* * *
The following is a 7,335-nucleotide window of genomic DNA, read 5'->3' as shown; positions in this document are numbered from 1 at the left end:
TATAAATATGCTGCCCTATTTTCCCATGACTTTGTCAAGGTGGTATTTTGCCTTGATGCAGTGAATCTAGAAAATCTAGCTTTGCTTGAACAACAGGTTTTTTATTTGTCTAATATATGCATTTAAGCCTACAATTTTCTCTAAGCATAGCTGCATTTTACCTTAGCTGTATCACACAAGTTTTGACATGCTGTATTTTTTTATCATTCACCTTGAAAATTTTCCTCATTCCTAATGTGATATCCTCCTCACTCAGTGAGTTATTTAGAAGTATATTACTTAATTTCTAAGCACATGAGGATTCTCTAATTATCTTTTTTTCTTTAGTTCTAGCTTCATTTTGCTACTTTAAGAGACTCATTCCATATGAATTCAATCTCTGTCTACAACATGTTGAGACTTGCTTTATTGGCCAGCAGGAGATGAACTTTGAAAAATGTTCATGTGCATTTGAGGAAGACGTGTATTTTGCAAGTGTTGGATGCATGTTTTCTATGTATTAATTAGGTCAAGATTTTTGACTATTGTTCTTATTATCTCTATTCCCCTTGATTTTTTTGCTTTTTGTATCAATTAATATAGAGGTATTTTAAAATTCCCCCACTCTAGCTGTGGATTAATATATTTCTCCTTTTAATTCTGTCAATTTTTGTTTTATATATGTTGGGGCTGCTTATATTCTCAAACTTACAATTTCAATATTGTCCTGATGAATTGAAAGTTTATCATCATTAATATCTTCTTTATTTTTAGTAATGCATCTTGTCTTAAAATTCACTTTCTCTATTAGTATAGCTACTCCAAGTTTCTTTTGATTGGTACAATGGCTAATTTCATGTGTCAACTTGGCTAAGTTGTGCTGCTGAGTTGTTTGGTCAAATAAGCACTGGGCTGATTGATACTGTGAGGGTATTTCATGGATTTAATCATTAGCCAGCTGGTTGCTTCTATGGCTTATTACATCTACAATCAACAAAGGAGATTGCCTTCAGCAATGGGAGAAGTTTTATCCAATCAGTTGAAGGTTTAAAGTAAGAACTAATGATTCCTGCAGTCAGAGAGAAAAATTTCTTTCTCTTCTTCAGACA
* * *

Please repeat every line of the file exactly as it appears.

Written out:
The following is a 7,335-nucleotide window of genomic DNA, read 5'->3' as shown; positions in this document are numbered from 1 at the left end:
TATAAATATGCTGCCCTATTTTCCCATGACTTTGTCAAGGTGGTATTTTGCCTTGATGCAGTGAATCTAGAAAATCTAGCTTTGCTTGAACAACAGGTTTTTTATTTGTCTAATATATGCATTTAAGCCTACAATTTTCTCTAAGCATAGCTGCATTTTACCTTAGCTGTATCACACAAGTTTTGACATGCTGTATTTTTTTATCATTCACCTTGAAAATTTTCCTCATTCCTAATGTGATATCCTCCTCACTCAGTGAGTTATTTAGAAGTATATTACTTAATTTCTAAGCACATGAGGATTCTCTAATTATCTTTTTTTCTTTAGTTCTAGCTTCATTTTGCTACTTTAAGAGACTCATTCCATATGAATTCAATCTCTGTCTACAACATGTTGAGACTTGCTTTATTGGCCAGCAGGAGATGAACTTTGAAAAATGTTCATGTGCATTTGAGGAAGACGTGTATTTTGCAAGTGTTGGATGCATGTTTTCTATGTATTAATTAGGTCAAGATTTTTGACTATTGTTCTTATTATCTCTATTCCCCTTGATTTTTTTGCTTTTTGTATCAATTAATATAGAGGTATTTTAAAATTCCCCCACTCTAGCTGTGGATTAATATATTTCTCCTTTTAATTCTGTCAATTTTTGTTTTATATATGTTGGGGCTGCTTATATTCTCAAACTTACAATTTCAATATTGTCCTGATGAATTGAAAGTTTATCATCATTAATATCTTCTTTATTTTTAGTAATGCATCTTGTCTTAAAATTCACTTTCTCTATTAGTATAGCTACTCCAAGTTTCTTTTGATTGGTACAATGGCTAATTTCATGTGTCAACTTGGCTAAGTTGTGCTGCTGAGTTGTTTGGTCAAATAAGCACTGGGCTGATTGATACTGTGAGGGTATTTCATGGATTTAATCATTAGCCAGCTGGTTGCTTCTATGGCTTATTACATCTACAATCAACAAAGGAGATTGCCTTCAGCAATGGGAGAAGTTTTATCCAATCAGTTGAAGGTTTAAAGTAAGAACTAATGATTCCTGCAGTCAGAGAGAAAAATTTCTTTCTCTTCTTCAGACA